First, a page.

His wife was said to be active in the Cumberland Presbyterian Church, which locally had a church at Frank and Sycamore streets, in an area near the Tennessee River between the current Main Street and Cameron Hill.
Gen. Stewart at least for a period had a park commissioner’s office in the old Customs House/Post Office building off 11th Street.
He was considered a gentleman who, at least while in Chattanooga, was said to be quite interested in literature. He was also an avid historian of the Civil War, as one might expect.
While he was here, the UDC chapter was named in his honor.
He left Chattanooga about three years before his death on Aug. 30, 1908, in Biloxi, Miss. The train carrying his body was scheduled to pass through Chattanooga on the way to burial in St. Louis, Mo.
The only other Confederate lieutenant general still living at the time of his death was Gen. Simon Bolivar Buckner.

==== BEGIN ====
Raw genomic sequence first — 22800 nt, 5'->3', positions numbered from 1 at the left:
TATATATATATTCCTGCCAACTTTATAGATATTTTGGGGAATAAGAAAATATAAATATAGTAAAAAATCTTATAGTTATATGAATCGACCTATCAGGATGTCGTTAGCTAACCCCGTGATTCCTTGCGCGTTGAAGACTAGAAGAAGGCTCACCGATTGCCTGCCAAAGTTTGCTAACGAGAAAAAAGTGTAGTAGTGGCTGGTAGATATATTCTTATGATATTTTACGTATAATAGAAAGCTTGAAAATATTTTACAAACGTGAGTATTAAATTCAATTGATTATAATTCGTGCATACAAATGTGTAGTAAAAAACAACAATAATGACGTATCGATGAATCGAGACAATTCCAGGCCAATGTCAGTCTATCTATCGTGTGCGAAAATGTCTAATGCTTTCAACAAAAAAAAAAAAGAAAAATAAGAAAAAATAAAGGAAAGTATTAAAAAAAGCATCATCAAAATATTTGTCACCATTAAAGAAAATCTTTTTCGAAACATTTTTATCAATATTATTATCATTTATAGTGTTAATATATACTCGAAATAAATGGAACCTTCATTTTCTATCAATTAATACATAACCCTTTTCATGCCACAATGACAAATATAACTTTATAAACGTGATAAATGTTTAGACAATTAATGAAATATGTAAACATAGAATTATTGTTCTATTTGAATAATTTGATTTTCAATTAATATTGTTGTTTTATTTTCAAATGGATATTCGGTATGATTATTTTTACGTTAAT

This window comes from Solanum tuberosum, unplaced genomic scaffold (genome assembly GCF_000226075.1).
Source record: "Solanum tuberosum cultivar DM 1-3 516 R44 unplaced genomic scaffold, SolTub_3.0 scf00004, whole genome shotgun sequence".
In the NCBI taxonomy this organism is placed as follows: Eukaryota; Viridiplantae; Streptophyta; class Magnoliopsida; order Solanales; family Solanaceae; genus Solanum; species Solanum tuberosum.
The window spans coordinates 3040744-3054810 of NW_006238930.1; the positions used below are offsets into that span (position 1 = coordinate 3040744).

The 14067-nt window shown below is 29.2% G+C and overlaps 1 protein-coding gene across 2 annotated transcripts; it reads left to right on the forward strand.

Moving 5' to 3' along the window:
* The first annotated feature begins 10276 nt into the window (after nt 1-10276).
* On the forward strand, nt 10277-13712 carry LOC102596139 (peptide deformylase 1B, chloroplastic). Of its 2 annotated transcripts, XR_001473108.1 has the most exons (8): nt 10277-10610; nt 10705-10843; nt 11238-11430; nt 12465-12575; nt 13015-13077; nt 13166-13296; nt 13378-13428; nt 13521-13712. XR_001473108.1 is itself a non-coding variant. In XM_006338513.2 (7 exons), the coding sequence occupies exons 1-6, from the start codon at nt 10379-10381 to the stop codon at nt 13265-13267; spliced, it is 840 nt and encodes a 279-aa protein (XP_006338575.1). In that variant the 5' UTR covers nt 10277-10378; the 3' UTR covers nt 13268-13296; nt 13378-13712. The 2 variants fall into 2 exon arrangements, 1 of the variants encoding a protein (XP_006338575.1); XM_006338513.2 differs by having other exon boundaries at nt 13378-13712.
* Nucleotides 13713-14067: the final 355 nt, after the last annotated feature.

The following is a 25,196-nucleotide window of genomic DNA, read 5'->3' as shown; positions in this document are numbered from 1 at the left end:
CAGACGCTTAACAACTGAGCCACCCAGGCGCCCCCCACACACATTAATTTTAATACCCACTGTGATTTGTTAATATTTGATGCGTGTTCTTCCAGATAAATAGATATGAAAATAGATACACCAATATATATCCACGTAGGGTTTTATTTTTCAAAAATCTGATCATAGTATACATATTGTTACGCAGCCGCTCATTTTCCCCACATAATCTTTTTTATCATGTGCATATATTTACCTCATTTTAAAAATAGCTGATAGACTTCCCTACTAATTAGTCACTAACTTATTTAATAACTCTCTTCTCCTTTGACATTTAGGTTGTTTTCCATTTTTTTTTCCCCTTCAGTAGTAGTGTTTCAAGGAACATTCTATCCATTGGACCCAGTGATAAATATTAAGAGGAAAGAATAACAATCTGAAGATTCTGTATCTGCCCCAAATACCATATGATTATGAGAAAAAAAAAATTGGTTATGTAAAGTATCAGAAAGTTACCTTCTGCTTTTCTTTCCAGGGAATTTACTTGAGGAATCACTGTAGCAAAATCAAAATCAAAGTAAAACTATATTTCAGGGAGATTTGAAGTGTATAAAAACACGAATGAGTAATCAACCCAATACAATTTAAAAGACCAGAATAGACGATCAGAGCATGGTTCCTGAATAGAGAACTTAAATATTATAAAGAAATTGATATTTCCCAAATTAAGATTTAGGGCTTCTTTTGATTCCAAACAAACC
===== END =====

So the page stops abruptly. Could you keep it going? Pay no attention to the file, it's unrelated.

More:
Several years after Gen. Stewart’s death, plans were made to create the bust in his memory as a gift by the UDC chapter. Chosen to be the sculptress was Belle Kinney Scholz, formerly of Nashville and also a resident during her life of such places as Baltimore and New York City.
This woman who was the sister of Mrs. Herman Renner of Chattanooga and also lived in the Scenic City in the mid-20th century also designed such statues as those of Andrew Jackson and John Sevier in the National Statuary Hall collection at the U.S. Capitol.
The Stewart bust – which was set in bronze in the Tiffany studios in New York – was originally scheduled to sit in the rotunda of the courthouse.  However, when the 12,000-pound marble base was delivered, building architect R.H. Hunt and others realized the base and the 2,000-pound bust could not fit safely on the floors of the building.
A decision was then made to place it outside, facing south.
When the ceremony was held that April of 1919, the Chattanooga area was ablaze in spring greenery. The women also decorated the courthouse lawn even more beautifully for the event.